Canaries in the coal mine: why birds can tell us so much about the health of Earth

Canaries in the coal mine: why birds can tell us so much about the health of Earth

A Eurasian jay (_Garrulus glandarius_) sighting suggests a productive oak tree is nearby. Andy Jenner/Shutterstock

Following a deadly explosion in a Welsh coal mine in 1896, an engineer called John Haldane invented a type of bird cage that allowed canaries to accompany miners into the depths. The small songbirds are much more sensitive than humans to the deadly carbon monoxide gas found underground.

A sudden halt to their singing would warn workers to evacuate the pit – and rescue the canary by closing its cage door and opening a valve to pump oxygen inside. Remarkably, it was only in 1986 that canaries were relieved of their duties detecting noxious gases in UK coal mines.

As rising temperatures and habitat loss degrade the natural world, bird species everywhere play the role of mine canaries for the whole planet. Trends in the size of their populations inform us of the extent and patterns of environmental change, providing a kind of early warning system.

There are a number of reasons why birds are excellent indicators of the status of other wildlife groups and the health of the wider ecosystem. For one, birds are found all over the world, in all countries and in nearly all habitats. From ivory gulls and emperor penguins on the polar ice caps to birds of paradise in tropical rainforests, and from albatrosses cruising the remote open ocean to desert larks in the Sahara.

Birds are found on the highest mountains and some fly to extraordinary heights: a Rüppell’s vulture collided with an aircraft at an altitude of 11,300 metres. Certain seabirds feed at remarkable depths: one emperor penguin was recorded diving to 564 metres where it is almost completely dark and the pressure is 50 times stronger than at the ocean’s surface.

There are enough bird species that the patterns in their distribution and numbers closely reflect variation in the environment, with over 11,000 species in total, and over 400 species on average in each country.

A vulture about to take off.
Higher flyers: a Rüppell’s vulture (Gyps rueppelli) in Nairobi National Park, Kenya.
Snowmanradio/Wikipedia, CC BY-SA

Birds make good indicators because of their biology. Typically feeding towards the top of food webs, bird populations are an eye-catching gauge of changes further down the food chain, such as declines in the abundance of the things they eat. Fewer bug-eating birds like flycatchers may be a tell-tale sign of shrinking insect populations, something more difficult to measure but itself indicative of deteriorating natural habitats.

Birds also tend to move in response to environmental changes, with their local abundance reflecting changes in the climate or how land is used. Bird population trends often mirror those of other species.

For example, other groups of organisms such as butterflies, dung beetles and reptiles (which may be more difficult to study than birds) have mirrored the declines in abundance of farmland birds in the UK since the 1970s. This has been driven largely by the intensification of food production such as the increased use of pesticides.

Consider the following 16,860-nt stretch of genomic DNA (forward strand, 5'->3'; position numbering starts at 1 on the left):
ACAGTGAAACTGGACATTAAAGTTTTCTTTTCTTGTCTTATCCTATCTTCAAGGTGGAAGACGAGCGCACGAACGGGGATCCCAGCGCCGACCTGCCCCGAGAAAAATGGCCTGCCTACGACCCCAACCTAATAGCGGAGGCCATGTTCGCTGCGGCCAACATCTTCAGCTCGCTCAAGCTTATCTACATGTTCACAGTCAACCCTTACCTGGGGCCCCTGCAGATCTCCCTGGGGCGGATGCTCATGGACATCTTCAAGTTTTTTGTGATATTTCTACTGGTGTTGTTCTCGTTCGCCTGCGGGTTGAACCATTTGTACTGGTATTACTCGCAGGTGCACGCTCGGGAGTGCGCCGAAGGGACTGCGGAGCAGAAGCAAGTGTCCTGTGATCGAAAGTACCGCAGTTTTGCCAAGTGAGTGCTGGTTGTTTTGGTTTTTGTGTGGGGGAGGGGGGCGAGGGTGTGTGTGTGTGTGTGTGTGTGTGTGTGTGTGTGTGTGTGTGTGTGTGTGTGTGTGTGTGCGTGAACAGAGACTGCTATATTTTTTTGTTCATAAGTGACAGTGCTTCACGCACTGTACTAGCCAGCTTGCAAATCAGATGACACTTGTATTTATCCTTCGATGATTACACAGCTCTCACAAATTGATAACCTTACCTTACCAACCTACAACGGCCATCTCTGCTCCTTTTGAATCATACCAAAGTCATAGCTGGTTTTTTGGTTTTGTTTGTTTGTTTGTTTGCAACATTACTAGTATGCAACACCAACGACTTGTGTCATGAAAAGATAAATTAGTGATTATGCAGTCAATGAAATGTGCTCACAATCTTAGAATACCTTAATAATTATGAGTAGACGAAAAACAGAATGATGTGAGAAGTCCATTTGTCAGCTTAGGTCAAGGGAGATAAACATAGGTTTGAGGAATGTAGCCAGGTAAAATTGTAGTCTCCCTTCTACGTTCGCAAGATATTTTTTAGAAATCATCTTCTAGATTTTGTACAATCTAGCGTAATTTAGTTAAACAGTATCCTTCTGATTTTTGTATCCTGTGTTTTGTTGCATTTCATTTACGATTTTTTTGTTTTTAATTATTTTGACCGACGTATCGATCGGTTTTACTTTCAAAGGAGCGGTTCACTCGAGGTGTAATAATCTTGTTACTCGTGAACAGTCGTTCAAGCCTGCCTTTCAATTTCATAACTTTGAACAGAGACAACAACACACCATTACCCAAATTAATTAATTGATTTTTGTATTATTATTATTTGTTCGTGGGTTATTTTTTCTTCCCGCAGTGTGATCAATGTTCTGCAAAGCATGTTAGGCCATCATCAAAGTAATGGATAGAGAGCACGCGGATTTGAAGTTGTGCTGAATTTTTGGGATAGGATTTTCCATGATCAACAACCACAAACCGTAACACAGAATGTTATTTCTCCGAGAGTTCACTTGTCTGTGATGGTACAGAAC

Similarly, distribution patterns for birds broadly reflect those of many other wildlife groups, meaning that conservation efforts targeted at birds can typically be trusted to benefit a wider array of species.

One million records a month

There are also not so many species as to make identifying birds too difficult. The taxonomy, distribution, ecology and life history of birds are well understood. Over 16,000 scientific papers on bird biology are published each year.

Being relatively large, conspicuous, and generally easy to identify, birds are popular and engage the public. It has been estimated that 20% of people in the US and 30% in the UK watch or feed birds regularly.

An army of birdwatchers worldwide collects data on birds, whether on an ad hoc basis, or as part of more formal surveys and monitoring schemes. The eBird platform, where people can log their bird records, now holds more than one billion observations from over 200 countries, with over one million checklists submitted each month.

And some datasets on bird trends go back many decades, rendering them valuable for tracking environmental trends over time. Birds act as ambassadors for nature, capable of symbolising complex ecological communities while managing to resonate with most people.

A woman in a grey coat watches a bare tree with binoculars in winter.
Citizen scientists keep us abreast of changing ecosystems with their bird observations.
DJTaylor/Shutterstock

Of course, birds tend to be less specialised within very specific types of habitats, such as coastal dunes or lake margins than insects or plants. They are less representative of freshwater and marine habitats than land-based ones, and are scarce or totally absent from some environments, such as the deep ocean or cave systems.

Nevertheless, it is still hard to beat birds as living indicators of environmental change. We must listen to the message they are sending us about the state of nature, and the pressures upon it. Like canaries in the coal mine, they tell us that it is time to act. Our lives may depend upon it.


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Stuart Butchart is Chief Scientist at BirdLife International. He receives funding from the Aage V. Jensen Charity Foundation for work on BirdLife's State of the World's Birds assessments.

source: The Conversation: Canaries in the coal mine: why birds can tell us so much about the health of Earth

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